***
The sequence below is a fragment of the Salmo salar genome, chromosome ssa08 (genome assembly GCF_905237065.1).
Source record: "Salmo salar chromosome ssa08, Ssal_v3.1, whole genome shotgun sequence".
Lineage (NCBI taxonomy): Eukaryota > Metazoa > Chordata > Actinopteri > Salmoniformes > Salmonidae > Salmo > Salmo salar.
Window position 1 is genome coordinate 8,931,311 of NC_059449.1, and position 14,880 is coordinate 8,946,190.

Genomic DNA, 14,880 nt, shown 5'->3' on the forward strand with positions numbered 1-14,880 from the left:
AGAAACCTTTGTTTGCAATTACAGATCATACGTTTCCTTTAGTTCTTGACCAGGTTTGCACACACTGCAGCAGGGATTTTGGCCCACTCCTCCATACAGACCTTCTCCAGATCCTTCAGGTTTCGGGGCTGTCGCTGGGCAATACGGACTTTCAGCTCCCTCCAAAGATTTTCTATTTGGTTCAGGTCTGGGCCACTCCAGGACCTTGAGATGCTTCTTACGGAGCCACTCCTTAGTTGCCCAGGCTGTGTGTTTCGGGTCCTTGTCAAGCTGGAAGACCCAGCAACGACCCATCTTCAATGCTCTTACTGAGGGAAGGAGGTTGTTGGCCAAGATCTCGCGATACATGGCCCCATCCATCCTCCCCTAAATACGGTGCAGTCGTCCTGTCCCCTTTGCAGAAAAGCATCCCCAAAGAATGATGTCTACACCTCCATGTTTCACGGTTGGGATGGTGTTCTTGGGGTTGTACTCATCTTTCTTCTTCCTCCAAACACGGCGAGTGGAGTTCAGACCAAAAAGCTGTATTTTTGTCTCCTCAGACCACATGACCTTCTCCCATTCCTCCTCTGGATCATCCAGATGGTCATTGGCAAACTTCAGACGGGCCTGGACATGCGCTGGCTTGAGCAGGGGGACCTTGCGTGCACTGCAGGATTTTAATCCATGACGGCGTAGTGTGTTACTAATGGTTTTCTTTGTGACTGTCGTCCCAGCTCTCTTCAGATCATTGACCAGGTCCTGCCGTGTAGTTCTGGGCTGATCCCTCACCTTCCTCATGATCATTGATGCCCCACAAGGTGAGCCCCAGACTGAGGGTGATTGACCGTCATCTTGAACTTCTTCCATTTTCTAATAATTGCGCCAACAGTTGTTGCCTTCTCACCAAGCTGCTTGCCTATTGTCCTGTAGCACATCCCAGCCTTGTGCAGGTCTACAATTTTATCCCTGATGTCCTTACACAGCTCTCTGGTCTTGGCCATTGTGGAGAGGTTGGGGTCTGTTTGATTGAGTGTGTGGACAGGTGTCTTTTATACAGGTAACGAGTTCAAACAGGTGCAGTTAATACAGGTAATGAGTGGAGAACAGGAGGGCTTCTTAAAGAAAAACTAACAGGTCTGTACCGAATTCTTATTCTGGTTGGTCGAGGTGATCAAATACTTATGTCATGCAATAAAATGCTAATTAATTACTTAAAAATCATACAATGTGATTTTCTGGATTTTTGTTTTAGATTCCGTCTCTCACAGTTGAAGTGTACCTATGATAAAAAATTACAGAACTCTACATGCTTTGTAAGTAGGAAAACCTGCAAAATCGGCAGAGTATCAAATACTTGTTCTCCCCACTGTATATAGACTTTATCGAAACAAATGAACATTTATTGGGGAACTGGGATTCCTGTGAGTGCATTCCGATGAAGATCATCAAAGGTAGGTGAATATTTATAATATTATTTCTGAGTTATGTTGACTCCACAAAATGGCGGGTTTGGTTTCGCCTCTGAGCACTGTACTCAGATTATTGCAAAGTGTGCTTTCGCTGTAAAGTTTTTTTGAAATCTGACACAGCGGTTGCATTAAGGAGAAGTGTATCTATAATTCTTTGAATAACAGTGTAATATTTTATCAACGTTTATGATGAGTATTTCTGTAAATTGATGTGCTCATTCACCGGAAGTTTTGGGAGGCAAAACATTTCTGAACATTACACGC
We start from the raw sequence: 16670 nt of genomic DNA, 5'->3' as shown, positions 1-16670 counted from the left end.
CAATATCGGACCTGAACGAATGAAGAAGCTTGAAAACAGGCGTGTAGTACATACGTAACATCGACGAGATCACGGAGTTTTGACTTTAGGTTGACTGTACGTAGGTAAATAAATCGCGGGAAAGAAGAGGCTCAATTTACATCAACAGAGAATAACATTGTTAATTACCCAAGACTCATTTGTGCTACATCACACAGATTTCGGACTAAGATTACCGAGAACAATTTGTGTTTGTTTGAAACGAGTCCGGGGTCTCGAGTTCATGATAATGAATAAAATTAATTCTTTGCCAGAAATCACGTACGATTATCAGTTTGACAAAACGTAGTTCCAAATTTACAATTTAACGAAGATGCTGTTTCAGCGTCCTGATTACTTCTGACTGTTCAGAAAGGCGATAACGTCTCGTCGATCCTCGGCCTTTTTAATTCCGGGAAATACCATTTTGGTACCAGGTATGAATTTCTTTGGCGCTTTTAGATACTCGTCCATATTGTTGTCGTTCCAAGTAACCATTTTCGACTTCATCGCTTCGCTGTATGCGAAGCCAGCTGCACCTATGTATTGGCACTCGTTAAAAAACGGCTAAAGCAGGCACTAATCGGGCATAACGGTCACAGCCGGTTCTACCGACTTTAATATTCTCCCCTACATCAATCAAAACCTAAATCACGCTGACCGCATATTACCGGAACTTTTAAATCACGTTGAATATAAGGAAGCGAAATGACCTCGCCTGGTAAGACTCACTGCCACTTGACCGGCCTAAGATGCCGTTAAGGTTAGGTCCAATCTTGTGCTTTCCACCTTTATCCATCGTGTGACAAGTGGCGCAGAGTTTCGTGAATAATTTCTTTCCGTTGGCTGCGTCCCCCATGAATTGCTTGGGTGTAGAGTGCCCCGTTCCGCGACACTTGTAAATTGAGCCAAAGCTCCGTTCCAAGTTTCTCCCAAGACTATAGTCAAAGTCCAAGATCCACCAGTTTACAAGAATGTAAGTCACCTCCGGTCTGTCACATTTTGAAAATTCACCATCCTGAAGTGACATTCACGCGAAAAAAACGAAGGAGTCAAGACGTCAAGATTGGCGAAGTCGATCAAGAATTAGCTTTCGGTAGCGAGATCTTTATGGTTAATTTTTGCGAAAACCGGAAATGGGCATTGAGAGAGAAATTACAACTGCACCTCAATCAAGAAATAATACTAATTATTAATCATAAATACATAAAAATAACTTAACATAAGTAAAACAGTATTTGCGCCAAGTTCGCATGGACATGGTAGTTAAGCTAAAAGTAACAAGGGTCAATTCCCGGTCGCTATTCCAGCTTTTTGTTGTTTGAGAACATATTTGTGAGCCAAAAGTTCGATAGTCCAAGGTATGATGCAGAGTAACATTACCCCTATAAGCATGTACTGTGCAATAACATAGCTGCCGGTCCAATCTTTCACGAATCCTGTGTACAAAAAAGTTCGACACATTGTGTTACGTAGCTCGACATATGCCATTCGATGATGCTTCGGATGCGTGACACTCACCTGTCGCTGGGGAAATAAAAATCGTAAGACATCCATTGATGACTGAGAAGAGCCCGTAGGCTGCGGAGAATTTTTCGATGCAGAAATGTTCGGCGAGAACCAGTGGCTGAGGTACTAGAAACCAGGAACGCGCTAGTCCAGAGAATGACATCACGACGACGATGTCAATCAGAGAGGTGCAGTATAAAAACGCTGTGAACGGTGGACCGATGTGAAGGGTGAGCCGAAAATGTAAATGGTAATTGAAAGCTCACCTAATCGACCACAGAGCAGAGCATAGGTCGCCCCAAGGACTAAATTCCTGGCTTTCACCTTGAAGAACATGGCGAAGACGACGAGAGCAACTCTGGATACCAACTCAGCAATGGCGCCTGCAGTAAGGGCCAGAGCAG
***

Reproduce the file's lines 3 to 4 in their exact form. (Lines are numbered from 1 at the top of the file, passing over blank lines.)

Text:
Lineage (NCBI taxonomy): Eukaryota > Metazoa > Chordata > Actinopteri > Salmoniformes > Salmonidae > Salmo > Salmo salar.
Window position 1 is genome coordinate 8,931,311 of NC_059449.1, and position 14,880 is coordinate 8,946,190.